This article demonstrates one technique for displaying a semi-transparent
bitmap over another one (see image below). Other articles on CodeGuru show
you how to display a bitmap with a transparent color (for example, all red
pixels are not painted).
Example and source code
void DrawSemiTransparentBitmap(CDC *pDstDC, int x, int y, int nWidth, int nHeight,
CDC* pSrcDC, int xSrc, int ySrc)
bm.CreateCompatibleBitmap(pDstDC, nWidth, nHeight);
pBitmapOld = dcCompatible.SelectObject(&bm);
dcCompatible.FillSolidRect(CRect(0, 0, nWidth, nHeight), RGB(0x7F, 0x7F, 0x7F));
pDstDC->BitBlt(x, y, nWidth, nHeight, &dcCompatible, 0, 0, SRCAND);
pDstDC->BitBlt(x, y, nWidth, nHeight, pSrcDC, 0, 0, SRCPAINT);
The parameters of this functions are the same as BitBlt except the last one
which is not used here.
To display a bitmap (Say A) over another (B) to produce a result where A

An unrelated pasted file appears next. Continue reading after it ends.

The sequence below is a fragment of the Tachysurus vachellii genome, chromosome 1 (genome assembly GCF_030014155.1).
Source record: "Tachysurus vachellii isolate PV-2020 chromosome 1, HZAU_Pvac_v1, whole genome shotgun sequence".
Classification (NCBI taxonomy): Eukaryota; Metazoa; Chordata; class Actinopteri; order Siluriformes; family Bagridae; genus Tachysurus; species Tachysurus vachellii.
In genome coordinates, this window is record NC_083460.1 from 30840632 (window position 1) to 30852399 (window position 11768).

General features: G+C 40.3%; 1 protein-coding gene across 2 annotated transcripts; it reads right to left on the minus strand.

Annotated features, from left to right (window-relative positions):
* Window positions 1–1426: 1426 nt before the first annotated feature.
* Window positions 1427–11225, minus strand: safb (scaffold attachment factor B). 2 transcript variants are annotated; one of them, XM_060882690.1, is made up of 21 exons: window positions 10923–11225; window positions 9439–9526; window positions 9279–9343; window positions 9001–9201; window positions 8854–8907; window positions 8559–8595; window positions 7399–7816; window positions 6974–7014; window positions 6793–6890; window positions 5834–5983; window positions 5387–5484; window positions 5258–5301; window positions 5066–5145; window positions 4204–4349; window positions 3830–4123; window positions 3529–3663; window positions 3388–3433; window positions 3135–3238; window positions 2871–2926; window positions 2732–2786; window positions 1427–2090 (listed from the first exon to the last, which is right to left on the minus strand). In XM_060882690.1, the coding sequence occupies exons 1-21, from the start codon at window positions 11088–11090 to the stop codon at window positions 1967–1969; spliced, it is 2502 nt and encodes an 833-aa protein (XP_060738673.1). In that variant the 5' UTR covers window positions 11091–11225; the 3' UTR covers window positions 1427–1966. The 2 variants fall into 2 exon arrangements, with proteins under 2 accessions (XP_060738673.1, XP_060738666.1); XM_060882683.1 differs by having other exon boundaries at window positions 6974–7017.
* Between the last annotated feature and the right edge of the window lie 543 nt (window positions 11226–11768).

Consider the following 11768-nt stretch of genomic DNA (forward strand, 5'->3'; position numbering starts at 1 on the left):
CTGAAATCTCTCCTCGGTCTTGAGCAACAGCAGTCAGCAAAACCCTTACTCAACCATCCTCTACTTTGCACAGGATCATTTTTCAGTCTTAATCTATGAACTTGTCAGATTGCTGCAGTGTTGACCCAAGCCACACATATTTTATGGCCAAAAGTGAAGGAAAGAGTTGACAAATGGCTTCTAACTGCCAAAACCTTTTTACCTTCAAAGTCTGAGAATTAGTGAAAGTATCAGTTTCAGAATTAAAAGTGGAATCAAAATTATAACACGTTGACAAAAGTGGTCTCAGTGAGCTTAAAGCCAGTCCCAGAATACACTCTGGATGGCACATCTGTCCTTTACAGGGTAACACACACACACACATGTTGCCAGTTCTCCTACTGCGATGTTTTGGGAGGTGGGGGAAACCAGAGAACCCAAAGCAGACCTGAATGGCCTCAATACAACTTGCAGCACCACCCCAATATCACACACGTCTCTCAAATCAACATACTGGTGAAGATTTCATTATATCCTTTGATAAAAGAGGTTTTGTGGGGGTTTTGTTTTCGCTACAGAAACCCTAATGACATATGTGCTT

and B is visible you must divide each pixel of A by a constant, divide
each pixel of B by another constant and add the two results.
Result = A*a + B*(1-a) where “a” is a weight factor
This method is much slower but produces better results than semi-transparent
bitmaps. But if you are interested in speed you should use the semi-transparent
method explained here.
The first BitBlt remove the higher bit of each pixel in the destination
context and the second add the source context over the destination context.
This will result in some saturation of bright colors but is not a problem
in most applications.
Result = (A and 0x7F) + B
If you don’t worry at all about saturation you can remove all but the last
BitBlt. This will result in most case to an image with some saturation if
you use bright colors.
Result = A + B
If A and B are big the result could be greater than 255 and result
in saturation (modulo).